The none to subtle distinction between the alleged racism of Judges Bork and Sotomayor is that Kennedy made the slander against Bork without a scintilla of evidence while one only need quote from Sotomayor's own speeches since the 1990s without adding comment.

Kennedy may have had his causes, and the ability to connect with the Democratic Party organization, but I think Russ Feingold is much more principled yet has managed to accomplish campaign reform. Paul Wellstone was also principled, but did not accomplish so much due to his untimely death.

In what sense is RF "much more principled" than Kennedy? Putting aside the span of time and situation is different in various respects so the comparison is imperfect?

Can we add some perspective without faint praise like (previous thread) that he was "accomplished" (wow), or "had his causes" (wow), or some ability to "connect" (though repeatedly he put forth a dissenting opinion from said organization)?

Rhetorical question.

@ Baghdad . . . like most of your fellow travelers you are pathologically incapable of not writing pure undiluted BS. One immutable conclusion is evident--you and your kind are afflicted by a mental illness. I'm embarrassed that I have to refer to people like you as my colleagues otherwise I'd feel compassion for you.

No matter how much you take Justice Sotomayor's comments out of context, you poor pathetic oh so victimized white guy, she still isn't a bigot. But you keep telling yourself that. That's what dopes like you are good at--believing in fantasies.

Ok, two questions:

What elective office has Laura Bush held?

Did she go home, take a shower, get a good night's sleep, and report the accident in the morning, while the driver of the other car slowly bled to death in the wreckage?

Look, anybody can have an accident that kills somebody. (Driving drunk obviously boosts the odds.) And drunk driving wasn't taken as seriously back then, it's just barely possible Joe Average would have gotten off with a slap on the wrist after driving their car into the water, and having their passenger drown.

But If Joe Average had acted post-accident the way Teddy Kennedy did, Joe Average would have done hard time. It's Kennedy's remarkably callous post-accident behavior that makes Chappaquiddick the offense that won't go away.

What elective office did Hillary Clinton have when she was smeared repeatedly in the 1990s? She was used (as other targeting of family members and associates) also generally to target the POTUS.

Again, since we never hear the details, I have little idea of the nature of Laura Bush's accident. Lack of blame did not stop rumors on Clinton and Gore.

So, under hazy circumstances (one account I read said her parents refused an autopsy), he should have got "hard time" for what he did. This -- as compared to people who recklessly kill or maim people, which again repeatedly is not the end of their careers or reputations especially 40 years later -- is by some strata so much worse. I don't see it.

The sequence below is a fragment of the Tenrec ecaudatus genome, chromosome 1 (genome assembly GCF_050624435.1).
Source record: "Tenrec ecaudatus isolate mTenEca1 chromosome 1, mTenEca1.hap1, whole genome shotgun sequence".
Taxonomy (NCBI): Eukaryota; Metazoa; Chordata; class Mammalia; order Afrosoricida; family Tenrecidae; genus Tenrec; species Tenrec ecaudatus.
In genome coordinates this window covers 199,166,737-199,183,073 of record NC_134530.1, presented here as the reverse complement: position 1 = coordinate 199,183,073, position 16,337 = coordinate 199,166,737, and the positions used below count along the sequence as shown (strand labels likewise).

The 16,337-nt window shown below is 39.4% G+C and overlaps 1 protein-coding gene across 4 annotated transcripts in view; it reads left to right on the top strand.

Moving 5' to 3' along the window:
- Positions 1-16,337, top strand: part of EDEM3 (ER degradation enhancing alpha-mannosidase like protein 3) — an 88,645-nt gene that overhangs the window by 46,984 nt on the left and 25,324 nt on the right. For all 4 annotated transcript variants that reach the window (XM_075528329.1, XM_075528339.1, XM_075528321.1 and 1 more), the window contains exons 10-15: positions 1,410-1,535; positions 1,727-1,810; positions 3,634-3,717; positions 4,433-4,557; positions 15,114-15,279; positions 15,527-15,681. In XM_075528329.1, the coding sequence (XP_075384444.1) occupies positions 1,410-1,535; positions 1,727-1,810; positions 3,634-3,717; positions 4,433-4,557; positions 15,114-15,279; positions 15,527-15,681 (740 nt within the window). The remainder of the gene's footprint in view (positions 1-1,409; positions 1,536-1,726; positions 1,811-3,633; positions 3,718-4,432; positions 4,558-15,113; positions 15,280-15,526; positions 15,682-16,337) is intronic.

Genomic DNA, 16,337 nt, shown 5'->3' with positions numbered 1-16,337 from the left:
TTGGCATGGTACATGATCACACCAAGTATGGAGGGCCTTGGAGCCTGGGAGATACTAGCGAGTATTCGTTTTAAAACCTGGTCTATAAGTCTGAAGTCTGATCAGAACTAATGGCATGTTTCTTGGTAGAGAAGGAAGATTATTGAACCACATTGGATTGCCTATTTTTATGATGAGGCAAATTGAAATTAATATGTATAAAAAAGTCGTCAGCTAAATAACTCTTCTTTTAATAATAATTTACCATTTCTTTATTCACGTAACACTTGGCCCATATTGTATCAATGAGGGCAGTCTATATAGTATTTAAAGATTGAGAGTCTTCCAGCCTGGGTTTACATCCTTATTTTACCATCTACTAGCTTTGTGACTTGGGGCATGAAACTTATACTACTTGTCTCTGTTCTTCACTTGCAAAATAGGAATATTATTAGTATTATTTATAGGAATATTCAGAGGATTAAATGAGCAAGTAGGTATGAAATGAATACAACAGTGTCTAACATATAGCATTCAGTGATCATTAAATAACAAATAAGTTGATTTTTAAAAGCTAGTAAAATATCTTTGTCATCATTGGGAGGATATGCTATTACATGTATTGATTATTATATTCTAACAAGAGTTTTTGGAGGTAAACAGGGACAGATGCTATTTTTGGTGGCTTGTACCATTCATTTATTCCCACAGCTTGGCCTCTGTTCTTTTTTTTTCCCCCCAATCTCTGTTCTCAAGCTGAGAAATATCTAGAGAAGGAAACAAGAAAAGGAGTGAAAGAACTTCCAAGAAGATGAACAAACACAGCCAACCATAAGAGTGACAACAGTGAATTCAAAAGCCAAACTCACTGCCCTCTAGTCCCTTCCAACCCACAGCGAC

Finally, it is not that it should "go away." As with your comment about his running for office when the point is what he did there, you conveniently miss the point. It is how it is selectively used.

As to "hard time," his actions directly after the accident is of very unclear relevance legally. Was there some sort of Good Samaritan law that obligated him to help her?

And, yes, it was more than "barely possible" for someone in that situation, even if he was just a regular friend of hers, to get a slap on the wrist at the time for the accident.

Particularly, since it would be legally hard to prove what happened. I think you mean morally.

"Was there some sort of Good Samaritan law that obligated him to help her?"


Good Samaritan laws relate to the behavior of third parties uninvolved in the accident. They have not the slightest relevance to the obligations of THE DRIVER of the only car in the accident.

You really think that, if you drive your car off the road, and leave your passenger in it underwater, you have no obligations at all to your passenger, not even so much as to report it to the police promptly? Remind me never to car pool with you.

I was wrong not to address the fact he convicted of abandoning the scene. One might add some duty to report it. But, he got a slap on the wrist for that.

So, you really don't help yourself too much -- where's the "hard time" for doing that?

I'm unsure how long she would have survived hurt under the water unless he then and there got her out. I don't think he had a legal obligation to do that.

It would have some time for medics to get there. Some unqualified local could have done more harm than good. If he could convince someone, in his current state, to go.

"One might add some duty to report it. But, he got a slap on the wrist for that.

So, you really don't help yourself too much -- where's the "hard time" for doing that?"

That's my point: That WILL net you hard time, if you're not, for instance, a Kennedy.

What elective office has Laura Bush held?

What difference does that make? Are incidents like that ok if you're not an elected official?

The people in MA knew about Kennedy's past. Obviously it did not prevent them from voting for him. If you don't like that, tough shit. No one who voted for him cares what you think.

They're free to elect Hannibal Lecter, for that matter. Just don't expect me to mourn him.